Reward the Old Fashioned Way
“Hey, that’s not fair!”
How many times have we heard this? Someone is mad because the 3% pay increase has been reduced to 2%, or because jeans are no longer allowed at work. Someone is upset because the extra PTO day offered as an incentive for excellent production wasn’t awarded, even though the team didn’t meet the goal.
The term “entitlement” refers to the belief that we deserve some particular reward or benefit. Period. Not because we met or exceeded a goal or expended exceptional effort but because we believe someone “owes” us something simply because we exist.
I googled the word “entitlement” this morning to see what others were saying about it.
I found a lot of blame.
Let’s blame it on the parents of the GenYers; they gave too many trophies! Let’s blame it on the employers of the Baby Boomers; they offered too much security and comfort. Let’s blame it on the economy, let’s blame it on the employers’ “reaction” to labor shortages. The blame game…Google it and play along!
I suppose I could play too but it makes me feel like a victim.
I find it more empowering to look in the mirror.
What have I done to create…or nurture…my staff’s feeling of entitlement?
Have I given a decent/good performance evaluation when, in reality, the performance was mediocre? Have I redone my staffs’ work rather than forthrightly telling them it was wrong? Have I “job sculpted” for someone, removing duties rather than conceding the employee simply can’t do the job? Great! I have applauded low expectations and created entitlements.
Have I offered a raise, approved Paid Time Off or some other benefit as a bribe to motivate an employee to simply “meet” my expectations? If so, I have encouraged the “reward regardless of merit” attitude and now have nothing to motivate the employee to “exceed” my expectations.
Have I failed to communicate or define the “why” when benefits or rewards are offered? Do my employees understand what criteria were used in decision making? No? Excellent! They now think I give willy nilly (true HR technical term) gifts and am an arbitrary and capricious manager. I’ve also thrown away an opportunity to motivate and encourage discretionary performance and instead, created either distrust of my “position power” or an entitlement.
What about you? Have you done similar things? Are you caring for and feeding the entitlement monster at your workplace? If so, stop the madness!
Leaders should define reality for their staff – and the reality is that often, it’s unreasonable to expect or demand benefits and rewards.
Are there certain inalienable rights in the workplace? Absolutely! I believe all are entitled to a productive environment free of harassment and discrimination. I also believe all should be treated with dignity and respect. But has everyone earned a raise or an extra Friday afternoon off? It is highly unlikely.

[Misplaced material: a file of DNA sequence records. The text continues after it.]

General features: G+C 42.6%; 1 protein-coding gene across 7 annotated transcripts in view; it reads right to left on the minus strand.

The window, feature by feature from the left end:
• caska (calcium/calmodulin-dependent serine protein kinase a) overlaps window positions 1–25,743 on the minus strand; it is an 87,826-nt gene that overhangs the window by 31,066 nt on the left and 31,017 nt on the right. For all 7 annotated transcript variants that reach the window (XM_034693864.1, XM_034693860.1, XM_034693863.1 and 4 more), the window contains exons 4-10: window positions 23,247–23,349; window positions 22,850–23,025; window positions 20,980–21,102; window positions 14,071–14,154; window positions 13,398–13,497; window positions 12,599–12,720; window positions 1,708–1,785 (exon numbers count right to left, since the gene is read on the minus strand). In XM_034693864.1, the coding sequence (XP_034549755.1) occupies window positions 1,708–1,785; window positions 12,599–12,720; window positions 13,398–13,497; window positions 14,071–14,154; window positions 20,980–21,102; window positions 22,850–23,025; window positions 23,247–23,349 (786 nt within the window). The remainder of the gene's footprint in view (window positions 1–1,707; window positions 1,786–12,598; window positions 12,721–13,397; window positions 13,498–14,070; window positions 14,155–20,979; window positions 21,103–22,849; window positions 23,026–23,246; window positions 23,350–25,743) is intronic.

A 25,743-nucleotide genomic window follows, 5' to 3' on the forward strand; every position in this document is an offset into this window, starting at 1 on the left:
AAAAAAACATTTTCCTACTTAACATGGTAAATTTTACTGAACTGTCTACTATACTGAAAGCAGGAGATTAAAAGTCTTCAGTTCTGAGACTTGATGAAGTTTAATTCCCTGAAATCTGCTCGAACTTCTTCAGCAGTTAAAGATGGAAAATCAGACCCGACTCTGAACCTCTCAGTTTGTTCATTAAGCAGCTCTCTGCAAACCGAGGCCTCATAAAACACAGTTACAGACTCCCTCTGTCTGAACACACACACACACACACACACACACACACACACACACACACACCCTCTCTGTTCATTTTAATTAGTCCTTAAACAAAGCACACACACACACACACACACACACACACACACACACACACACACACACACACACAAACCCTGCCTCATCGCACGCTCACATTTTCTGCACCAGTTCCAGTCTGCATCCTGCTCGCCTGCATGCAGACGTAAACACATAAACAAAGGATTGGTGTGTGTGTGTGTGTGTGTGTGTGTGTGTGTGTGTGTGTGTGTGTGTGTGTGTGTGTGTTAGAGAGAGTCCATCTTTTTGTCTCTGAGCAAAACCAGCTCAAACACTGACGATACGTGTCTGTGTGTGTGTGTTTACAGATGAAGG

Do any of you remember the John Houseman Smith Barney commercials that were so ubiquitous in the 80s? http://www.youtube.com/watch?v=Oxh7lhASX4Q The catch phrase, “They make money the old fashioned way…they earn it!” outlines a very clear plan for success: work hard and you will be rewarded.
Perhaps some of the points below can help you discourage and/or prevent an entitlement mentality in your workplace.
- Empathize, don’t sympathize. Sympathy validates the person or tells him/her you agree or share the belief. However, empathy shows you are listening, trying to understand and that you care they are upset.
- Ask questions. Being inquisitive (without being snarky or condescending) can help the employee realize the reality, reasonableness and necessity of the situation.
- Avoid continued bribing and/or offers of benefits. Compromise is good but blindly offering one benefit for the loss of another doesn’t solve anything, and giving a reward “in the hopes” that performance will follow will likely backfire.
- Avoid getting angry or frustrated. Defensiveness will serve to validate and/or encourage the employee’s frustration.
- Try to avoid rhetoric or persuasion. There may be 100 great reasons why the benefit has gone away but the fact is, the employee wants it back! Trying to persuade agreement is a waste of time.
- Communicate the truthful “why.” Many employees need to hear the “why” and need to trust the decision was made for the betterment of the business. Define what success looks like in the position, present the employee with the performance criteria and be honest when he/she doesn’t meet it.
- Be consistent and (dare I say) fair. Logic, objectivity and reliability will nurture understanding in the workplace; understanding leads to acceptance.
I’ll leave you with one last thought. In an atmosphere of entitlement, rewards are not tied to effort and thus, employees feel powerless to effect change and to grow.
Therefore, give a gift to your employees this week. Build a workplace where employees earn rewards the old fashioned way…they earn them.